Honor Roll - WWII, Military History

SGT Robert James Hetherington, Service No. 36000529

Robert James Hetherington was born on either Christmas eve or Christmas day in 1908 in LaSalle, Illinois, to Thomas and Eleanor “Ella” Hanley Hetherington. His parents, both in their early to mid-twenties, married in October the year before his birth. His father, Thomas Hetherington, worked as a miner for the LaSalle County Carbon Coal Company in LaSalle. Robert’s grandfather, John Hetherington, worked at the same company as a supervisor. He had been there about 40 years and retired when Robert was about 16. However, the next year, in 1925, Robert’s grandfather died of a stroke. Soon after, Thomas, Robert’s father, left his job at the mine and eventually took up roofing instead.

Robert’s parents only had one other known child who did not survive so Robert grew up with no siblings. He did, however, have many aunts, uncles, and cousins. At least three of his uncles on his mom’s side served in World War I.

As Robert entered adulthood in the mid-1920s, he took a job as a clerk first at McLellan Stores and then at Bulfer Electric Company. By 1930 he was working for the Illinois Bell Telephone Company. And three years later he married a young widow, Mrs. Esther (Schaeffer) Massock.

By 1940 when he registered for the draft on October 16th, Robert was 32 years old, separated, and living in Chicago. He was one of several men from his ward who volunteered to enter the Army rather than wait to be drafted. He enlisted on 30 November 1940. At the time he was about five and a half feet tall and weighed about 160 pounds with blue eyes and gray hair.

WW2 Draft Card for Robert J. Hetherington
World War II Draft Card for Robert J. Hetherington

Robert’s experience in the early years of his service is not known. In March 1943 training began at Camp Mackall for men assigned to the 188th Glider Infantry unit which was part of the 11th Airborne Division. Robert was part of this regiment in 1945 so perhaps he was assigned to this initial group when it was organized in 1943. The 188th held strict standards, focused on physical training, and ultimately “became an elite organization that had higher standards than a normal regiment, and thus better quality troops.” The gliders the troops operated were constructed of plywood and canvas and “held no promise of safe landings.”

After completing trainings at Camp Mackall, the regiment moved onto North Carolina and later to Camp Polk in Louisiana. By January 1944 they were preparing for overseas deployment. It was during this time that many in the 188th took advantage of parachute training. This led to the 188th becoming the Army’s first para-glider unit. In mid-April the division left for Camp Stoneman in California. Between “May 5 to May 18, 1944, the division embarked on different ships for the month’s journey to Oro Bay, New Guinea.”

Once in New Guinea, some men participated in the Australian New Guinea Administrations Unit’s jungle warfare school. Glider training took place from July through November 1944. By this time 75% of the enlisted men in the 11th Airborne were parachute qualified; however, it is not known if Robert took advantage of this training. Finally on 11 November 1944, the division sailed for Leyte in the Philippines. Once there they moved to relieve the 7th Division. Navigating the steep terrain in the area was challenging, particularly as the men had to do so through constant rain, mud, leeches, and exposure to malaria.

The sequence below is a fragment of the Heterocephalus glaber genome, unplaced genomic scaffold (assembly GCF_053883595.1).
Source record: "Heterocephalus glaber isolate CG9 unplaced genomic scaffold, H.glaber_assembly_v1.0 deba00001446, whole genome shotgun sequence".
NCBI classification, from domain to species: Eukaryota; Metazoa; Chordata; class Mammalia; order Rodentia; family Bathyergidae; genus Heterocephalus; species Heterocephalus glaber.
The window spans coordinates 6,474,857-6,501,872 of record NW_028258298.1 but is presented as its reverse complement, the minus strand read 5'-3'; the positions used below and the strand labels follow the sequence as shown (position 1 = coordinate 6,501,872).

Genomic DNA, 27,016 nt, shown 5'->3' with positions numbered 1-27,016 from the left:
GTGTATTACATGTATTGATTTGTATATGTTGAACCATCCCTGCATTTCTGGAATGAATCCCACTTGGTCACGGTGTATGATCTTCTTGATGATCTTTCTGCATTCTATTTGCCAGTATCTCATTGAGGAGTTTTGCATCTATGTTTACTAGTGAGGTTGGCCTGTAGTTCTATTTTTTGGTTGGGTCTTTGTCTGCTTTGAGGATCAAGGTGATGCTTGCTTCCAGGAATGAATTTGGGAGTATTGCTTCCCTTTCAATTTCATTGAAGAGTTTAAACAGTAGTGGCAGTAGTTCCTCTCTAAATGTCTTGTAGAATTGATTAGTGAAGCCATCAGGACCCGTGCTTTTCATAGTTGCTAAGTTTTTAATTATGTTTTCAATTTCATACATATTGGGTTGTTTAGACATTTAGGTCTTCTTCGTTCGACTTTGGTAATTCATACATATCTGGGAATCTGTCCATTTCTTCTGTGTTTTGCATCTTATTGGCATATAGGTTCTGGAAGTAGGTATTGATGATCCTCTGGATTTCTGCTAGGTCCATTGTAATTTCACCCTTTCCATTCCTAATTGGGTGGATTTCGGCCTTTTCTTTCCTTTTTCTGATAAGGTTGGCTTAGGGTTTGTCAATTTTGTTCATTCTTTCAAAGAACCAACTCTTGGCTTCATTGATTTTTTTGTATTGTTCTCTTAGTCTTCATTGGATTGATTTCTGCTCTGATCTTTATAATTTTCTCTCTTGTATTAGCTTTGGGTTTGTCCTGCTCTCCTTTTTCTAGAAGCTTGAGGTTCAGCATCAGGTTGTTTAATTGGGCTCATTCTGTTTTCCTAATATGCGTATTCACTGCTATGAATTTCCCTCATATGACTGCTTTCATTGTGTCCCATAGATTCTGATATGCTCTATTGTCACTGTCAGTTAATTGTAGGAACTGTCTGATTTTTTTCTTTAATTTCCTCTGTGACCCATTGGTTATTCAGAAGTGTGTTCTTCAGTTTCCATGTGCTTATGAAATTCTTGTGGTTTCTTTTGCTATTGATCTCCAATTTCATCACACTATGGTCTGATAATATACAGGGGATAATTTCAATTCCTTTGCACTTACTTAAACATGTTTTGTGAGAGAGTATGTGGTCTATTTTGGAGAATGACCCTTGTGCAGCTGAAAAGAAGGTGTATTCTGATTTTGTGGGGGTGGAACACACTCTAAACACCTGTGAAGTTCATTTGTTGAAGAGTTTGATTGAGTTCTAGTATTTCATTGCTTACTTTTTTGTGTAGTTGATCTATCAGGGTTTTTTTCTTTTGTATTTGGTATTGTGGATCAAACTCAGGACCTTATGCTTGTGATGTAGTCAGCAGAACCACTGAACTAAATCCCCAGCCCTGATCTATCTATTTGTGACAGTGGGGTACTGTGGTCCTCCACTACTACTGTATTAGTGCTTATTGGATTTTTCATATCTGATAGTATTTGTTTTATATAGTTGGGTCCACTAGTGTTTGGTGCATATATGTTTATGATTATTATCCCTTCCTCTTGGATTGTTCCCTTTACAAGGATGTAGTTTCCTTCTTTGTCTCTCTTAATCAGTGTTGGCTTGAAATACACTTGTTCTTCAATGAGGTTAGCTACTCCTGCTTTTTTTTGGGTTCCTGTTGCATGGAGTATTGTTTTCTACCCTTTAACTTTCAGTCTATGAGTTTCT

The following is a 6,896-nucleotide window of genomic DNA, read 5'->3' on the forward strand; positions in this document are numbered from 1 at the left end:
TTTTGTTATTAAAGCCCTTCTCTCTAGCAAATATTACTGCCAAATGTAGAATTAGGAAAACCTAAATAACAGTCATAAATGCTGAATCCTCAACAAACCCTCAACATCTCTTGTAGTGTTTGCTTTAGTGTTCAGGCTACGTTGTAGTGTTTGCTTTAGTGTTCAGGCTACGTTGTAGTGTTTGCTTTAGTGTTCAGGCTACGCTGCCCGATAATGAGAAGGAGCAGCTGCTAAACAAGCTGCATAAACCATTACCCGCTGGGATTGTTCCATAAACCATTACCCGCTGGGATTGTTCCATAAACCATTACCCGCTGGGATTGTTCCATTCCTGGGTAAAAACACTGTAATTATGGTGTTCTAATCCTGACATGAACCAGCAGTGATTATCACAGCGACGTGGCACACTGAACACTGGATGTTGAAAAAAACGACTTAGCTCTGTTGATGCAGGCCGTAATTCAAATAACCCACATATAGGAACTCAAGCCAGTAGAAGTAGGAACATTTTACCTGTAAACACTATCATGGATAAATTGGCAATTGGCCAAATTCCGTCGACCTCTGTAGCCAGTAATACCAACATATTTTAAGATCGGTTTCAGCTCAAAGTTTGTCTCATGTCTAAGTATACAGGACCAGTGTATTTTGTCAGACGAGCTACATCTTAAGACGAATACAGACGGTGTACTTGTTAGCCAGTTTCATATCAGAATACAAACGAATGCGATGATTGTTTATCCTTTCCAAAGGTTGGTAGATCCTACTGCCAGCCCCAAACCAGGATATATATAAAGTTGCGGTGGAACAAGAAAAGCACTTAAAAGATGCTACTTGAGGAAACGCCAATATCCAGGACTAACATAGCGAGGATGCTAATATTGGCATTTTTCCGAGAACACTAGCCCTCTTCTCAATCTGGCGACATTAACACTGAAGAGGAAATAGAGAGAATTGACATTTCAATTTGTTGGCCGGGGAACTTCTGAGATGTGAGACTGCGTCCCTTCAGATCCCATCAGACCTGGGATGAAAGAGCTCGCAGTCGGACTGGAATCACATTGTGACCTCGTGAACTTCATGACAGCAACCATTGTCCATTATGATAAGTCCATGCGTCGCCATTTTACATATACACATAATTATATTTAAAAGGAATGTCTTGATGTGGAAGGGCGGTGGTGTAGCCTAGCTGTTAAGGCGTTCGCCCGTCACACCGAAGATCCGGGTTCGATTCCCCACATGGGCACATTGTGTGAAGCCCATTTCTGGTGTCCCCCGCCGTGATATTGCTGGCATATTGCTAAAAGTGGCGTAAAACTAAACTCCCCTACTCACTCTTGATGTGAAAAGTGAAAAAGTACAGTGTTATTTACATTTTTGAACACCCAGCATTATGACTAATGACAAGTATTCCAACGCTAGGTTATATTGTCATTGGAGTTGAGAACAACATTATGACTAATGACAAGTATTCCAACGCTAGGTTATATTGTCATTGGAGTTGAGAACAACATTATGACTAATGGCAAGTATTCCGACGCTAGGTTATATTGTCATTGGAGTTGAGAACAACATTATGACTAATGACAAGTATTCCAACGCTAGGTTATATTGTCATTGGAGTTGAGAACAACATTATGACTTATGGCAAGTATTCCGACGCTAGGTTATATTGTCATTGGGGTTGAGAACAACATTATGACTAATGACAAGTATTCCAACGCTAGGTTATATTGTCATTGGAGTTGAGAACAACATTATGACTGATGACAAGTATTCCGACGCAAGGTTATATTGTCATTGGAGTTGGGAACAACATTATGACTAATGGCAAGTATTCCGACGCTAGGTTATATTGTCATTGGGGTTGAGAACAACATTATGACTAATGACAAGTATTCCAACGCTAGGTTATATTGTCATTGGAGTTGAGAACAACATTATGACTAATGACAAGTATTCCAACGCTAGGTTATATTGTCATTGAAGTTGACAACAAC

After battling the enemy throughout December, the division spent January 13th to the 26th preparing for the next operation. At the end of January 1945, they left for Luzon landing at Nasugbu. After arriving, they spent the next few weeks moving towards Manila. In late February they assisted in the rescue of 2,200 prisoners of war. On March 24th the 188th traveled to Alaminos. The region was similar in terrain to Leyte with gorges, thick jungle, no roads, and few trails. The engineers worked through April to build roads. While they worked, the 188th planned to drive south of Alaminos and occupy Center Ridge’s Hill 2480. After air strikes on April 30th the units made their move and found the enemy had abandoned the area. The 511th ended up capturing Center Ridge. And on May 2, 1945, the 188th moved to Lipa. However, in the operation to take Center Ridge, the 188th suffered 58 casualties—Robert J. Hetherington was one of those. He had been hit in the eye by an artillery shell fragments, taken to the hospital, and given a blood transfusion. But he did not survive his injuries.

Troops of the 188th Glider Infantry Regiment, 11th Airborne Division, make their way through the town of Nasugbu on the island of Luzon, 31 January 1945.
Troops of the 188th Glider Infantry Regiment, 11th Airborne Division, make their way through the town of Nasugbu on the island of Luzon, 31 January 1945. Source: Wikimedia Commons.

Sergeant Robert James Hetherington was buried at Fort William McKinley Cemetery in the Philippines in Block D, Row 13, Grave 200. His Headstone Inscription and Interment Record notes he received the Purple Heart. For his service, he would have also received the Combat Infantryman Badge and the following medals: Army Good Conduct Medal, American Defense Service Medal, American Campaign Medal, Asiatic/Pacific Campaign Medal, and the World War II Victory.


This story is part of the Stories Behind the Stars project (see www.storiesbehindthestars.org). This is a national effort of volunteers to write the stories of all 421,000+ of the US WWII fallen saved on Together We Served and Fold3. Can you help write these stories? These stories will be accessible via smartphone app at any war memorial or cemetery.

If you noticed anything erroneous in this profile or have additional information to contribute to it, please email feedback@storiesbehindthestars.org.


SBTS Historian: Pam Broviak

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